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Vern Blosum does not exist. The story holds in a few lines: in 1961 an artist painted five canvases inspired by pages in a horticulture book, reproducing illustrations and textual fragments in oil paint. Then came a series of parking meters bearing temporal commentaries, water hydrants with personalized inscriptions, mailboxes, and other items of urban design, as well as animals. Some of these paintings were shown at Leo Castelli Gallery, and sold to collectors and public institutions. Among them, the Museum of Modern Art in New York acquired a 1962 parking meter entitled Time Expired. Blosum was subsequently included in several reference exhibitions on Pop Art in the United States, and his career seemed to be progressing normally, were it not for a rumor that emerged regarding his true identity. Alfred H. Barr, the Director of the Museum of Modern Art, started to worry about it in 1964, and after a thorough inquiry (questioning Castelli, who seemed unaware, then checking government records—the State of Colorado, where Blosum was supposedly born, declared in 1973 that it had no trace of him), came to the conclusion that Vern Blosum did not exist. The paintings vanished from the collections and his career evaporated. But then again, the artist had already painted, in 1964, two paintings of stop signs bearing the word “Stop,” as his final works.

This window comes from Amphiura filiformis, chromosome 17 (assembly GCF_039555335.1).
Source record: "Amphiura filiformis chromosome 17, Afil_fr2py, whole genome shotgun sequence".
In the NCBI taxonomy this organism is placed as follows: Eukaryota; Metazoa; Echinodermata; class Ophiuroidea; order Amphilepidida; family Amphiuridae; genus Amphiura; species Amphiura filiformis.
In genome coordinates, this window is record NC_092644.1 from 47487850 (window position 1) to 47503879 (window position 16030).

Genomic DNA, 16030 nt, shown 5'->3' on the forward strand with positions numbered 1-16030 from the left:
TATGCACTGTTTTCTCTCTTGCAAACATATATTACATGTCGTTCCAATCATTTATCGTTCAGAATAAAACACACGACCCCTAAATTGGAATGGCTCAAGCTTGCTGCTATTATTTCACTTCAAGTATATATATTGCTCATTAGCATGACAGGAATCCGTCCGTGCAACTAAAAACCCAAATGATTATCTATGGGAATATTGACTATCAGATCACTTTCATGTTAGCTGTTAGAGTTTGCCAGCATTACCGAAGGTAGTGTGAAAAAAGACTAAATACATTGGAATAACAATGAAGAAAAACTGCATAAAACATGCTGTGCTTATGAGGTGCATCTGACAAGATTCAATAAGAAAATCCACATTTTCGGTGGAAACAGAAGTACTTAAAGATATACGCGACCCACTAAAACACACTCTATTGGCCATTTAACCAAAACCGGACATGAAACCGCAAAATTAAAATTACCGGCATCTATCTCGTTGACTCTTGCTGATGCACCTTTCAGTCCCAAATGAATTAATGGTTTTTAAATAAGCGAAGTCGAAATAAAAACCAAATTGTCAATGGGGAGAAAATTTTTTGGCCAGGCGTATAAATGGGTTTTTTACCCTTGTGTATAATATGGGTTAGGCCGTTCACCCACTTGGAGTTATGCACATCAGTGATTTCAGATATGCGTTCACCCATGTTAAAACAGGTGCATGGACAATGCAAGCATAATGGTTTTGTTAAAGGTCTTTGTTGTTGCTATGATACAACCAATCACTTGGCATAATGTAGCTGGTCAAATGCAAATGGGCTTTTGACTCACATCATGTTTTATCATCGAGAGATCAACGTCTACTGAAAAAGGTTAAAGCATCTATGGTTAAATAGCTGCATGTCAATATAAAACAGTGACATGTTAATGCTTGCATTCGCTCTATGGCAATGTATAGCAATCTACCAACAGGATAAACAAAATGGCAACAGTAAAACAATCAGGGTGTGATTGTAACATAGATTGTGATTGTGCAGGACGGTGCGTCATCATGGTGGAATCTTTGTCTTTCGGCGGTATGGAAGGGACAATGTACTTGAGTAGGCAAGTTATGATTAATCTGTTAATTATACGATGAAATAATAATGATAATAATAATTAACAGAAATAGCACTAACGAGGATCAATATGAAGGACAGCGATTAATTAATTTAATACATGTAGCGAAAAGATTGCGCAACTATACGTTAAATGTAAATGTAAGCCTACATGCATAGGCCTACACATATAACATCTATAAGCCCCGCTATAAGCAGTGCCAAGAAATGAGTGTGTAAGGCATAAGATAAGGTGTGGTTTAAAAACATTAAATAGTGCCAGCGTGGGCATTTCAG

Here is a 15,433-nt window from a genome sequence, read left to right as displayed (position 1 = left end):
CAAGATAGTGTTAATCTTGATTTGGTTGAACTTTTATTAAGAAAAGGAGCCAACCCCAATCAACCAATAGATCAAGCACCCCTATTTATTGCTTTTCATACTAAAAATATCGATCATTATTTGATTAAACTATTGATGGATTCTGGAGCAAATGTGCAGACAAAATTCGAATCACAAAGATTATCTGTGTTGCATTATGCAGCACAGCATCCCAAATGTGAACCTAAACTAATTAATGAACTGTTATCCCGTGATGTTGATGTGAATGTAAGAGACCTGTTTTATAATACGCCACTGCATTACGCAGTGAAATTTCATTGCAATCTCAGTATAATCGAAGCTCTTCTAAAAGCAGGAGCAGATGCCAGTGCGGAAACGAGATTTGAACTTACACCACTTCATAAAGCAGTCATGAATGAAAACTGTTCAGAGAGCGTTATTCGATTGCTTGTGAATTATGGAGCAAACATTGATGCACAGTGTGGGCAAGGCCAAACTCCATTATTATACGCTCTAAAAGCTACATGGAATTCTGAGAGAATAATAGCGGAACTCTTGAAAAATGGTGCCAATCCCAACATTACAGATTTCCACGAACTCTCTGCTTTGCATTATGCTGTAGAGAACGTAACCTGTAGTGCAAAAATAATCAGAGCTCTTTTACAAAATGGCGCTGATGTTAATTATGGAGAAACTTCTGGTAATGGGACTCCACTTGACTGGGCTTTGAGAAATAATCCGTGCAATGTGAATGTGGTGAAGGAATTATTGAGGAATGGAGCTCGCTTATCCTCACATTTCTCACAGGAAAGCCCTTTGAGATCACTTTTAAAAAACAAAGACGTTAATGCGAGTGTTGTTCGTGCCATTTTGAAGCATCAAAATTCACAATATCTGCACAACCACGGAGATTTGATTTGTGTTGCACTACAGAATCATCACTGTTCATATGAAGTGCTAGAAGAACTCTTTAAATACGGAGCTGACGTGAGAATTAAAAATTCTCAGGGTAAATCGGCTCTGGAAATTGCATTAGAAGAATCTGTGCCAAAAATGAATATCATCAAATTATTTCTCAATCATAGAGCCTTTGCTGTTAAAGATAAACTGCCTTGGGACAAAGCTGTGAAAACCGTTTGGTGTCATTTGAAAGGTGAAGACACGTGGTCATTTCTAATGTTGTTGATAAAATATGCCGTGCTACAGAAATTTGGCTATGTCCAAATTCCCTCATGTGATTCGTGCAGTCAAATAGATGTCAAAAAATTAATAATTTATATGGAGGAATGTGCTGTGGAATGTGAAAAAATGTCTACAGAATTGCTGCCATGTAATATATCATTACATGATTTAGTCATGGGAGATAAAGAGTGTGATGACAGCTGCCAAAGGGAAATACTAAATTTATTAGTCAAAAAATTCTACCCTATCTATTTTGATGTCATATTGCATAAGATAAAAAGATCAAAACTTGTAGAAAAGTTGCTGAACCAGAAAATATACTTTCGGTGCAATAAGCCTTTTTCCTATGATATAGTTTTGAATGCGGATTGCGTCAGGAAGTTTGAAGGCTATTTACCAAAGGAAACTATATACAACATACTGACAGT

His rediscovery is due to the work of two gallerists, Tom Jimmerson (TomWork Gallery, Los Angeles) and Maxwell Graham (Essex Street, New York). Critics then remarked how his work appeared simultaneously with that of Andy Warhol, John Baldessari or Ed Ruscha, and interpreted his pseudonym (whether in a Duchampian sense—Rrose Sélavy—or as a social critique), discussed his relations with ‘invented’ artists such as Philippe Thomas, John St. Bernard and Reena Spaulings, and spoke of ‘appropriation’, ‘deconstruction’, and a critique of the then nascent ‘contemporary art’ market.